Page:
Ali O. Lee: Results Of The 2011 Bayside Walkability Audit – September 20, 2011

Tuesday, September 20, 2011

What do Sydney, Australia and Bayside, California have in common?  The two places have both used the Neighborhood Environment Walkability Scale (NEWS).

This seven-page, nine-section, 83-question survey instrument is a comprehensive tool that was used by the Old Arcata Road Safety Initiative to better understand how rural Bayside roads are used and perceived by people who live in Bayside.

Highlights of the walkability audit—inspired by recent walkabilty audits performed by the Humboldt County Public Health Department and cycling advocacy group Green-Wheels.org — were as follows:

• Sixty-six percent of survey respondents strongly agreed that, “There are many interesting things to look at while walking in my neighborhood.”

• Half of survey respondents were strongly satisfied with the statement: “My neighborhood is a good place to raise children.”

• Forty-six percent of survey respondents reported “it takes 31-plus minutes to walk to a job or school.”

Originally distributed at a “Rediscover Bayside Community Potluck and Meeting,” organized by non-profit BaysidePride, Bayside NEWS was additionally made available with assistance for completion at a quarterly “Breakfast in Bayside” at the Bayside Grange, Hank’s Beachcomber Café, Jacoby Creek School, the BaysidePride.org website and by mail with pre-paid postage if requested.

While 40 percent of respondents strongly disagreed: “It is easy to walk to a transit stop (bus, train) from my home”; 35 percent somewhat agreed with the statement: “Stores are within easy walking distance of my home.”

In the “Safety from Traffic” section, 52 percent strongly disagreed “There are crosswalks and pedestrian signals to help walkers cross busy streets in my neighborhood.”

Additionally, 46 percent somewhat agreed: “There is so much traffic along the street I live on that it makes it difficult or unpleasant to walk in my neighborhood.”  Thirty percent were somewhat dissatisfied “with the noise from traffic in your neighborhood.”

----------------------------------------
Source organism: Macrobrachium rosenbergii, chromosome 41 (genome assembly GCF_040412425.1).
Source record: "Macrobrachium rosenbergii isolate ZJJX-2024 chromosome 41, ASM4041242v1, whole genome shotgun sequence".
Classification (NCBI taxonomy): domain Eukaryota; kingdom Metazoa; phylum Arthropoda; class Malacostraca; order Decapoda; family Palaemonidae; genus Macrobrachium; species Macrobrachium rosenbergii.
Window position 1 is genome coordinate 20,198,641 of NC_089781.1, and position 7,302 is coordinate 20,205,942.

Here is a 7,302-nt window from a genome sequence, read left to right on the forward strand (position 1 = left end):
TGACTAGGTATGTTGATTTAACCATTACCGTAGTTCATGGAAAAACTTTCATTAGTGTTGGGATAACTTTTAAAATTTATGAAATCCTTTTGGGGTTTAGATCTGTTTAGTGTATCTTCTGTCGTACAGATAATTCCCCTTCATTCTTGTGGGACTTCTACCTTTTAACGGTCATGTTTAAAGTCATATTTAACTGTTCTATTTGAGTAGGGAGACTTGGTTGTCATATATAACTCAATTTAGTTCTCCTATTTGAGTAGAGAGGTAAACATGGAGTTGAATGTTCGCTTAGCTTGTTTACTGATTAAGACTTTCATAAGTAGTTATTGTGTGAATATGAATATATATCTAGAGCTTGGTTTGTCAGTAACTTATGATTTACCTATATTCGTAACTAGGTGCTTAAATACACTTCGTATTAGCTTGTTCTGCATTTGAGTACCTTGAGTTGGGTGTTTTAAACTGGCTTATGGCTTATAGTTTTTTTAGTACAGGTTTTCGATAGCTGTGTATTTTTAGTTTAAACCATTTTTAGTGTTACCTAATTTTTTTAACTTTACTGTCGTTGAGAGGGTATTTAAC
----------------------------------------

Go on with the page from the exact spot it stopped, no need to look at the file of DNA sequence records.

What is more, 40 percent strongly agreed: “Many drivers exceed the posted speed limits while driving in my neighborhood,” but 34 percent were strongly dissatisfied “with the amount of speed of traffic in your neighborhood.”

The survey was funded by a Humboldt First 5 “Better Together” grant administered by the Humboldt Area Foundation and by private donations from individuals.

Of the 300 surveys to zip code 95524 residents, there was a 16 percent response rate.  While the response rate may be considered low, it does not indicate less accurate data.

What is does provide is an informative window into the community, with a higher risk of representativeness only of Bayside residents who were willing to take time to complete and return a long survey.

By nature, surveys are not sexy.  They are tools that can lead to solutions.  This walkability audit has spurred additional community walkability audits.  The Department of Public Health pursued a grant for a more formalized, Old Arcata Road walkability audit, but was declined since the proposal was not tied to a change in policy.

The Center for Rural Policy’s Melissa Jones is considering writing grants for walkability audits to be conducted and has attended Mobility Management Coalition meetings regarding local transportation coordination, including non-motorized transit.

BaysidePride’s goals for the walkabilty audit are that dialogues and actions lead to human-scaled (pedestrian-centric rather than car-centric) neighborhoods preserving rural beauty and healthy watersheds.

For full results of Bayside NEWS 2011 walkabilty audit, e-mail info@baysidepride.org.

Ali O. Lee is a BaysidePride.org advocate who walks, drives, cycles, and photographs Old Arcata Road.

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